Adjustment Disorder

Adjustment disorder occurs in response to a stressful life event or events. It is the presence of emotional or behavioral symptoms in response to an identifiable stressor. It may be a single, multiple, recurring, or continuous event. Adjustment disorder is also identified in people who experience intensified grief reactions followed by the death of a loved one. This response exceeds the quality of normal grief after cultural, religious, and age-appropriate norms are considered. 

Adjustment disorder is highly associated with an increased risk of suicidal attempts and also successful suicide plans.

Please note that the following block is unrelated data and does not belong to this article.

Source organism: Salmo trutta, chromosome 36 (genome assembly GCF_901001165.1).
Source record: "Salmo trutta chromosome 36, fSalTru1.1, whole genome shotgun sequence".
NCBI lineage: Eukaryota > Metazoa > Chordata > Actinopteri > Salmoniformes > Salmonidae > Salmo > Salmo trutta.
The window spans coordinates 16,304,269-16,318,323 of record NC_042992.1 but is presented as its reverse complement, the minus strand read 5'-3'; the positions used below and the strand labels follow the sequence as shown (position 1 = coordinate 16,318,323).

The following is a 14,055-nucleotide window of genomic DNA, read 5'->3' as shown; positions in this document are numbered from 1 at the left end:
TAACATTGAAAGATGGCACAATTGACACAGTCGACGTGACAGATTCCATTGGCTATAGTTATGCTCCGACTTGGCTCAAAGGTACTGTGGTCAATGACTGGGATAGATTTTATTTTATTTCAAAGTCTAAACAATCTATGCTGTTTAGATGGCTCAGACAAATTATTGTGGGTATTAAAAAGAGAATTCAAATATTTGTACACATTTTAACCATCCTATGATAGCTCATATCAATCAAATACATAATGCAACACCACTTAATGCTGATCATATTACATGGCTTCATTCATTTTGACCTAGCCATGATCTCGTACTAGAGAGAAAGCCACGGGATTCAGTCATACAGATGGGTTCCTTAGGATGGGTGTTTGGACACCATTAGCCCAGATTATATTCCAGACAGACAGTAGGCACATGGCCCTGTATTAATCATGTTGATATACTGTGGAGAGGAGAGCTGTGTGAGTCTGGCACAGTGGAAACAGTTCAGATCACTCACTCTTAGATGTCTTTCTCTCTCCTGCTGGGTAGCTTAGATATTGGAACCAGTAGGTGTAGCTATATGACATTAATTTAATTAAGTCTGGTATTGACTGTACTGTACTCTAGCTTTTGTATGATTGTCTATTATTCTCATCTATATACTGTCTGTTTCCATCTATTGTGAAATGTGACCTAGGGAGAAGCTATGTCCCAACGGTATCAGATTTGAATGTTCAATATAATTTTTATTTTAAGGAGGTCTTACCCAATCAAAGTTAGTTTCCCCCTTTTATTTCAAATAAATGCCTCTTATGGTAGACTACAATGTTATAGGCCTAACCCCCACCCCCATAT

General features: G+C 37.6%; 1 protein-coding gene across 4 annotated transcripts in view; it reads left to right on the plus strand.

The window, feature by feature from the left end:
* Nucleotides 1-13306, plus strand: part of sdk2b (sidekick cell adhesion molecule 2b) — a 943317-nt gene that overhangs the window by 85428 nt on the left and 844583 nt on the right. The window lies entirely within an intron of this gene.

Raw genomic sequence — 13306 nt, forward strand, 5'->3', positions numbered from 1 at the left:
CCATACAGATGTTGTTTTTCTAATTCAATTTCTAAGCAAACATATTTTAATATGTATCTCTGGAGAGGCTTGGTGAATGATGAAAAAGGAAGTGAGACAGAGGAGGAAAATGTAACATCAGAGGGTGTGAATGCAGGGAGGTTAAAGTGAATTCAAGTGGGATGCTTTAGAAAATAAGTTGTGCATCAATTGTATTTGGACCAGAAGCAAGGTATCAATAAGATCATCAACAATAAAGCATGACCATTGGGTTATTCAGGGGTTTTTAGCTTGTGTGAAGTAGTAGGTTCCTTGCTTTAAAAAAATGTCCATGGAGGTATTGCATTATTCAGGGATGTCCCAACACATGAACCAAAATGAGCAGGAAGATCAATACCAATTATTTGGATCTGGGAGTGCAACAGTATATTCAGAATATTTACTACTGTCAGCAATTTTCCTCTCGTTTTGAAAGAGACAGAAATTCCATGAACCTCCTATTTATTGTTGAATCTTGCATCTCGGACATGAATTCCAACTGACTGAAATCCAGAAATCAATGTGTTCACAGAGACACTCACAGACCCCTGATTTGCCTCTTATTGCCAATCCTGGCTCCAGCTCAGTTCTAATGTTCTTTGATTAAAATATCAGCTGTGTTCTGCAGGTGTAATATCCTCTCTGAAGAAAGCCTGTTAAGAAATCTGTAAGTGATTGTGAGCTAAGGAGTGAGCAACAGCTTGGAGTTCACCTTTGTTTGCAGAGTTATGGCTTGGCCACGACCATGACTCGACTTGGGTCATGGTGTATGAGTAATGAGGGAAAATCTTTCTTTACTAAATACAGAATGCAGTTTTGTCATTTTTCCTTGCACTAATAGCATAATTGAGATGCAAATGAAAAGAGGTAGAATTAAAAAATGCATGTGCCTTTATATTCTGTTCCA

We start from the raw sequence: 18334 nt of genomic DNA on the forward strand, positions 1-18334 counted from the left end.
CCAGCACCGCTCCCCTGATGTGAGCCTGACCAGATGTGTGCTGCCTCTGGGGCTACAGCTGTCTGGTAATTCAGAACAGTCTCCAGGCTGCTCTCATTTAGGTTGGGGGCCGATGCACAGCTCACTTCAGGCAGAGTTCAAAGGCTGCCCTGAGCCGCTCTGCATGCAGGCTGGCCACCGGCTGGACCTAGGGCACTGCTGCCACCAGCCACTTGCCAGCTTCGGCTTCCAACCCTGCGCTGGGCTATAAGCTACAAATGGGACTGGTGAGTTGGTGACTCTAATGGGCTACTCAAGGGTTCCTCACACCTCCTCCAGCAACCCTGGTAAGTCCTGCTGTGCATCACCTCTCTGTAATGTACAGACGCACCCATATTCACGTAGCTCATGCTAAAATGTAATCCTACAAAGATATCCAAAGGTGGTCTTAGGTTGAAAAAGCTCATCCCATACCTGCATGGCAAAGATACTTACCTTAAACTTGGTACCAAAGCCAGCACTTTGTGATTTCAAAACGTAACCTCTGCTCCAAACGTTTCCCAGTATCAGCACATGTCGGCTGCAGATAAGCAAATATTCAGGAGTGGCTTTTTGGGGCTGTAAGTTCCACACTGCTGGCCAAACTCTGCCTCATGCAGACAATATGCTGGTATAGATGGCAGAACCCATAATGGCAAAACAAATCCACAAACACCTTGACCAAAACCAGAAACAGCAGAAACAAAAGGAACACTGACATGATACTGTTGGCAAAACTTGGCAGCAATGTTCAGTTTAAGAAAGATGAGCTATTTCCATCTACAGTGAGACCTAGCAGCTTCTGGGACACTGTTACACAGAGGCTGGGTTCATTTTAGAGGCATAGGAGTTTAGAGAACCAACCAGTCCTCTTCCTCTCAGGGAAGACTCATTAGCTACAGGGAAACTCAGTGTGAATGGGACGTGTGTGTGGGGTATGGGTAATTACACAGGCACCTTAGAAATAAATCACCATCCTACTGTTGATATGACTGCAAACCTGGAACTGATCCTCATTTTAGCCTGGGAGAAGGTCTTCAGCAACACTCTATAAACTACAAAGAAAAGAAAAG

There are Approximately 5% to 20% of individuals diagnosed and treated in an outpatient mental health clinic for adjustment disorder. In a hospital setting, this percentage is usually higher. 

Just like other mental conditions, adjustment disorder often coexists with other psychiatric disorders, including anxiety, depression, disturbance of conduct, and more.

Treatment often includes individual psychotherapy using CBT approaches, family therapy, and psychotropic medications. A combination of these is usually more effective.

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